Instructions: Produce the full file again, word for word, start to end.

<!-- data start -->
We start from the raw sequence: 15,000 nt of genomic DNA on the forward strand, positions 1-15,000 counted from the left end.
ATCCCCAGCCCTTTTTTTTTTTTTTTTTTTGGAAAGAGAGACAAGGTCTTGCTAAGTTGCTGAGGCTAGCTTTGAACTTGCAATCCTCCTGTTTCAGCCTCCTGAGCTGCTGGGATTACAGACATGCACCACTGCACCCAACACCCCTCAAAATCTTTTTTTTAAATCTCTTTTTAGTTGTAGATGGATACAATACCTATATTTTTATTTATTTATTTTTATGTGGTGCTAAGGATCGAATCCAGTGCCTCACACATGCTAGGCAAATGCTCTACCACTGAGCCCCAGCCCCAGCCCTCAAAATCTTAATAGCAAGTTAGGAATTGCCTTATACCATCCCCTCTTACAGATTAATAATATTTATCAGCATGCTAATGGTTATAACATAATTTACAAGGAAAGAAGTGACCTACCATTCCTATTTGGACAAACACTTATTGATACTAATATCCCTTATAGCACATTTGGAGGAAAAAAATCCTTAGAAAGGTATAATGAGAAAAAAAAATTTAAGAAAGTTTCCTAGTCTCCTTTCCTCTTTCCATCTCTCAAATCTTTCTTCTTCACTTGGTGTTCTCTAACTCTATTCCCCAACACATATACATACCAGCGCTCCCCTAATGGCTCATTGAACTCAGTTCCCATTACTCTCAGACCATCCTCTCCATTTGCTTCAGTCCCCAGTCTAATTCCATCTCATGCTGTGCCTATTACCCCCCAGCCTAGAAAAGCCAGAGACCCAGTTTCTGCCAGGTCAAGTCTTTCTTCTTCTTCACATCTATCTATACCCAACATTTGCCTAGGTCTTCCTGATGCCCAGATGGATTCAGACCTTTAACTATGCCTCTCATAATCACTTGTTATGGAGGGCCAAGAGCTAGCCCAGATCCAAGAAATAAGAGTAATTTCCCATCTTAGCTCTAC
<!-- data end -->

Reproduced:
We start from the raw sequence: 15,000 nt of genomic DNA on the forward strand, positions 1-15,000 counted from the left end.
ATCCCCAGCCCTTTTTTTTTTTTTTTTTTTGGAAAGAGAGACAAGGTCTTGCTAAGTTGCTGAGGCTAGCTTTGAACTTGCAATCCTCCTGTTTCAGCCTCCTGAGCTGCTGGGATTACAGACATGCACCACTGCACCCAACACCCCTCAAAATCTTTTTTTTAAATCTCTTTTTAGTTGTAGATGGATACAATACCTATATTTTTATTTATTTATTTTTATGTGGTGCTAAGGATCGAATCCAGTGCCTCACACATGCTAGGCAAATGCTCTACCACTGAGCCCCAGCCCCAGCCCTCAAAATCTTAATAGCAAGTTAGGAATTGCCTTATACCATCCCCTCTTACAGATTAATAATATTTATCAGCATGCTAATGGTTATAACATAATTTACAAGGAAAGAAGTGACCTACCATTCCTATTTGGACAAACACTTATTGATACTAATATCCCTTATAGCACATTTGGAGGAAAAAAATCCTTAGAAAGGTATAATGAGAAAAAAAAATTTAAGAAAGTTTCCTAGTCTCCTTTCCTCTTTCCATCTCTCAAATCTTTCTTCTTCACTTGGTGTTCTCTAACTCTATTCCCCAACACATATACATACCAGCGCTCCCCTAATGGCTCATTGAACTCAGTTCCCATTACTCTCAGACCATCCTCTCCATTTGCTTCAGTCCCCAGTCTAATTCCATCTCATGCTGTGCCTATTACCCCCCAGCCTAGAAAAGCCAGAGACCCAGTTTCTGCCAGGTCAAGTCTTTCTTCTTCTTCACATCTATCTATACCCAACATTTGCCTAGGTCTTCCTGATGCCCAGATGGATTCAGACCTTTAACTATGCCTCTCATAATCACTTGTTATGGAGGGCCAAGAGCTAGCCCAGATCCAAGAAATAAGAGTAATTTCCCATCTTAGCTCTAC